Ice is a solid. However, under pressure and over long periods of time, it flows. Glaciers and ice sheets slowly move. The movement of the ice sheet over the south geographic pole carries the markers away from the geographic South Pole.

    Invite them to examine picture # 5.

  • What does it show? A glacier that is flowing between mountains.

    How does a glacier or ice sheet form? Glaciers can form anywhere that snow falls and stays (accumulates). Enough snow must fall that it accumulates over time, and does not go away in the summer. Eventually the light snow flakes get compacted as they get buried under more and more snow — they become ice. As more and more ice accumulates, it eventually begins to flow. In the case of glaciers, they often flow down a mountain valley.

8. Predict! After viewing the images of the ice at Amundsen-Scott South Pole Station and the glacier in Alaska, ask the children what their predictions are now about the way in which their Flubber behaved while they were gone!

9. Invite the teams to return to their boards to view the Flubber flows!

  • What do they observe? How do their observations compare to their predictions?
  • What happened to the mark they made on their Flubber? The middle of the mark (and the middle of their Flubber flow) advanced a lot!
  • Did the edges of the Flubber advance from where they started to another location farther down the board?
  • How did it do that? The Flubber flowed.
  • How did the flubber flows at various angles, or slopes, differ from one another?

Ask the teams to measure how far their Flubber flow advanced and share their meashurements with the group.

10. Share the images of the retreating glaciers.

  • What do the pictures show? Glaciers.
  • Invite them to look at the two images of Qori Kalis Glacier in Peru. What do the two pictures show? The same glacier but in different years.
  • What do they observe about the glacier in this pair of images? The glacier is not growing or moving forward or advancing. Its edge or nose is retreating or appears to be going backwards.
  • How might this happen? Remind the childre how glaciers form and grow.
  • What do they think happens if a glacier stops getting snow, or gets less snow, or begins to melt faster than it gets snow? The glacier will shrink and its edge, or nose, will retreat.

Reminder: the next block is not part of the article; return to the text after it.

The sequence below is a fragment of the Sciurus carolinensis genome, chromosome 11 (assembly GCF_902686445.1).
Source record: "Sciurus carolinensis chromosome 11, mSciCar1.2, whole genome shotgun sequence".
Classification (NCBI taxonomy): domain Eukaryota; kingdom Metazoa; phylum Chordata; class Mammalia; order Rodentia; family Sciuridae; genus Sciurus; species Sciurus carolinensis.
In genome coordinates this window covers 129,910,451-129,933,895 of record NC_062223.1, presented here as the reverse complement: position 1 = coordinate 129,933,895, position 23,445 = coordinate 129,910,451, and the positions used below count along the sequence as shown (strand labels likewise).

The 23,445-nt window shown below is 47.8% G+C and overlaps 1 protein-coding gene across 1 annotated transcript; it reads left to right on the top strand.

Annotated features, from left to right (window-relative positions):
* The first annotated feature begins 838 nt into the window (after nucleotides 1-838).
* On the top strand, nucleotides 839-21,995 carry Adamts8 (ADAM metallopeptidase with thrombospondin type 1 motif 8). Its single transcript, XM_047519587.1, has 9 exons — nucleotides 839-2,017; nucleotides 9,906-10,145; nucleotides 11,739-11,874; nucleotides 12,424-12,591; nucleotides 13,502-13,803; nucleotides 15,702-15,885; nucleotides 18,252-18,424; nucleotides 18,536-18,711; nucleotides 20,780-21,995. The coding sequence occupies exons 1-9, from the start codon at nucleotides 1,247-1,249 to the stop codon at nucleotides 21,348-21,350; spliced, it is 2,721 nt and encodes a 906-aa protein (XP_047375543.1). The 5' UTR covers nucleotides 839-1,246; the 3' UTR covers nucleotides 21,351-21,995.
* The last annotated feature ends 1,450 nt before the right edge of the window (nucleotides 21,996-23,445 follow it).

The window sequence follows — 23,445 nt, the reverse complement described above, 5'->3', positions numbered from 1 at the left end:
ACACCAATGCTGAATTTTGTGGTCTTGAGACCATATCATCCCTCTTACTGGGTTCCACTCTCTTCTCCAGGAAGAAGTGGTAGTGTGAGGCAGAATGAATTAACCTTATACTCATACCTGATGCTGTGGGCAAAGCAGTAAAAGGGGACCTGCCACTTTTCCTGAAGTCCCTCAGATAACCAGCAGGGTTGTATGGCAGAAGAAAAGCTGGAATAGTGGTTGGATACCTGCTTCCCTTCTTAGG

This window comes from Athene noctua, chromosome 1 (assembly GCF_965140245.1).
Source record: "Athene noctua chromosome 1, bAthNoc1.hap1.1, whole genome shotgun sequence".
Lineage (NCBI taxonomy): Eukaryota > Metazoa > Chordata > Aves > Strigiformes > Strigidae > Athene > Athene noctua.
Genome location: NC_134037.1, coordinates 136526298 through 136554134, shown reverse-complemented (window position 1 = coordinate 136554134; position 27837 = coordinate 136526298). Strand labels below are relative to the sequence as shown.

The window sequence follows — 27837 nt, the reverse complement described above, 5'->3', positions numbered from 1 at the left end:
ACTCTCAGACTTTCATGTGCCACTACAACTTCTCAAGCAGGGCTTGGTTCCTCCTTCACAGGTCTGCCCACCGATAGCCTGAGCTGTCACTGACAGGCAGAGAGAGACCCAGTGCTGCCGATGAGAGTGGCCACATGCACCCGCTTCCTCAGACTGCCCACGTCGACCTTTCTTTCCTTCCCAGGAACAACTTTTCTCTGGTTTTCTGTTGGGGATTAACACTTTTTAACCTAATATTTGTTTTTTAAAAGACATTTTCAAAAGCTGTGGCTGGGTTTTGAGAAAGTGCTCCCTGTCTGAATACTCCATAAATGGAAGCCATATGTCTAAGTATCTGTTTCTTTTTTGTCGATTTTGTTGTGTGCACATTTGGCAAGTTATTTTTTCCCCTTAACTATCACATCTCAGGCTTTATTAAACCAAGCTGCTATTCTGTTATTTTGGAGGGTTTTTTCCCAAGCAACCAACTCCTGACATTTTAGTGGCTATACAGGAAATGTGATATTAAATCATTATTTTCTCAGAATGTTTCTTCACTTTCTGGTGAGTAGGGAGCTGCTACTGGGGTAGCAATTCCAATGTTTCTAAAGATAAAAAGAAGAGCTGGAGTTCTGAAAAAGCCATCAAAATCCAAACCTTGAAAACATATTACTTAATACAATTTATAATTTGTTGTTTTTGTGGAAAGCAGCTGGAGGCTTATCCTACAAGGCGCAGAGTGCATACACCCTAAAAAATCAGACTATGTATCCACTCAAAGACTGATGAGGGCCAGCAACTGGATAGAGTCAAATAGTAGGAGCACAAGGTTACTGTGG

• Note to Facilitators: Glaciers never go backwards! They always flow "forward" with gravity, regardless of if they are growing or getting smaller. When glaciers accumulate mass faster than they lose it through ablation (melting or sublimation of ice), they grow and their leading edge(s) advances. When they lose mass faster than they accumulate snow, their mass decreases and their leading edge(s) retreats.

    Have the children view the other glaciers.

  • What do they observe is happening to the glaciers over time? They are all retreating or getting smaller.
  • What do the children predict will happen to these glaciers in another 10 years? Answers will vary.
  • Why might the glaciers all be getting smaller? Answers will vary. Some children may suggest that our temperatures are getting warmer.

11. Help the children make the connection between their Flubber flows and glaciers.

  • Does their Flubber flow resemble any of the photographs they viewed? Yes. It looks like the advancing glacier.
  • How is Flubber similar to ice? It is a solid. It flows very slowly.

In Conclusion

Once they have completed the activity, invite the children to revisit their snow mobiles to record any answers they discovered on the appropriate pieces. Some of the questions that they can answer might include:

  • Can solid ice flow?
  • Name one example of flowing ice

Have them annotate any new questions they have or interesting things they learned on the appropriate shapes of either raindrop, cloud, or snowflake.

Last updated
September 30, 2009